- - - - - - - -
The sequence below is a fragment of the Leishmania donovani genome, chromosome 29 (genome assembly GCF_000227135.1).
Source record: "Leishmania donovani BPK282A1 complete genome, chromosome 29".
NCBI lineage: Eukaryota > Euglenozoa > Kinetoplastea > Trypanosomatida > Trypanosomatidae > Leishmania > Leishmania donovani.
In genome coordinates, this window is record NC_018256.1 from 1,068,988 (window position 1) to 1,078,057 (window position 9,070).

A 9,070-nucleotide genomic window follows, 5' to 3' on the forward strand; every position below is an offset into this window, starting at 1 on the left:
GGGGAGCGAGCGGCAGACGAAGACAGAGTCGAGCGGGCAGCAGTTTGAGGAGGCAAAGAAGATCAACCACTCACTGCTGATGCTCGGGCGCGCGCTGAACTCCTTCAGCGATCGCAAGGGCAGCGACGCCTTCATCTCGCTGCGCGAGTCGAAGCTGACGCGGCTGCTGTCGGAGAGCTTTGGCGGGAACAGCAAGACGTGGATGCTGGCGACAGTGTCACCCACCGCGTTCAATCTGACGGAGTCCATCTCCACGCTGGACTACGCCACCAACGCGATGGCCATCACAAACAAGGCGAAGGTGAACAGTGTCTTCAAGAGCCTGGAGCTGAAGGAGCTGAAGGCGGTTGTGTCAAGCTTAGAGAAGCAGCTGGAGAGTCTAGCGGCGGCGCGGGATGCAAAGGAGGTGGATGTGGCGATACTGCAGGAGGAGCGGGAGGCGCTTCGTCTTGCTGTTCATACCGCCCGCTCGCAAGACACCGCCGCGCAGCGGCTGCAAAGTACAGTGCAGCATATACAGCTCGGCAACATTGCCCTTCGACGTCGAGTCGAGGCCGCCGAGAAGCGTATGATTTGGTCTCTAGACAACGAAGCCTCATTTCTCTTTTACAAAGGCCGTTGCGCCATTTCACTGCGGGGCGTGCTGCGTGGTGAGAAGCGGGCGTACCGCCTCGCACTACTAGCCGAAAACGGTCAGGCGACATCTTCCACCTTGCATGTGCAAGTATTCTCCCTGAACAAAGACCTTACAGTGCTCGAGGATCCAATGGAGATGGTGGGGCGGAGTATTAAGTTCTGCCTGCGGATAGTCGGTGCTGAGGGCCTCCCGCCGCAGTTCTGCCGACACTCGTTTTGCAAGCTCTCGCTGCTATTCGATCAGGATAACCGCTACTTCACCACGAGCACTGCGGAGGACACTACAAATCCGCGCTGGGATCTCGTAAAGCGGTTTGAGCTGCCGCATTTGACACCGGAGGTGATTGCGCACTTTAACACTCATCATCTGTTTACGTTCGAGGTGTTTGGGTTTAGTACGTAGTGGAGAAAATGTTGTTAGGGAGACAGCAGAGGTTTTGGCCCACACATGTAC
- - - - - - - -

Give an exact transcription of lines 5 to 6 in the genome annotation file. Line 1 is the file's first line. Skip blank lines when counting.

A 9,070-nucleotide genomic window follows, 5' to 3' on the forward strand; every position below is an offset into this window, starting at 1 on the left:
GGGGAGCGAGCGGCAGACGAAGACAGAGTCGAGCGGGCAGCAGTTTGAGGAGGCAAAGAAGATCAACCACTCACTGCTGATGCTCGGGCGCGCGCTGAACTCCTTCAGCGATCGCAAGGGCAGCGACGCCTTCATCTCGCTGCGCGAGTCGAAGCTGACGCGGCTGCTGTCGGAGAGCTTTGGCGGGAACAGCAAGACGTGGATGCTGGCGACAGTGTCACCCACCGCGTTCAATCTGACGGAGTCCATCTCCACGCTGGACTACGCCACCAACGCGATGGCCATCACAAACAAGGCGAAGGTGAACAGTGTCTTCAAGAGCCTGGAGCTGAAGGAGCTGAAGGCGGTTGTGTCAAGCTTAGAGAAGCAGCTGGAGAGTCTAGCGGCGGCGCGGGATGCAAAGGAGGTGGATGTGGCGATACTGCAGGAGGAGCGGGAGGCGCTTCGTCTTGCTGTTCATACCGCCCGCTCGCAAGACACCGCCGCGCAGCGGCTGCAAAGTACAGTGCAGCATATACAGCTCGGCAACATTGCCCTTCGACGTCGAGTCGAGGCCGCCGAGAAGCGTATGATTTGGTCTCTAGACAACGAAGCCTCATTTCTCTTTTACAAAGGCCGTTGCGCCATTTCACTGCGGGGCGTGCTGCGTGGTGAGAAGCGGGCGTACCGCCTCGCACTACTAGCCGAAAACGGTCAGGCGACATCTTCCACCTTGCATGTGCAAGTATTCTCCCTGAACAAAGACCTTACAGTGCTCGAGGATCCAATGGAGATGGTGGGGCGGAGTATTAAGTTCTGCCTGCGGATAGTCGGTGCTGAGGGCCTCCCGCCGCAGTTCTGCCGACACTCGTTTTGCAAGCTCTCGCTGCTATTCGATCAGGATAACCGCTACTTCACCACGAGCACTGCGGAGGACACTACAAATCCGCGCTGGGATCTCGTAAAGCGGTTTGAGCTGCCGCATTTGACACCGGAGGTGATTGCGCACTTTAACACTCATCATCTGTTTACGTTCGAGGTGTTTGGGTTTAGTACGTAGTGGAGAAAATGTTGTTAGGGAGACAGCAGAGGTTTTGGCCCACACATGTAC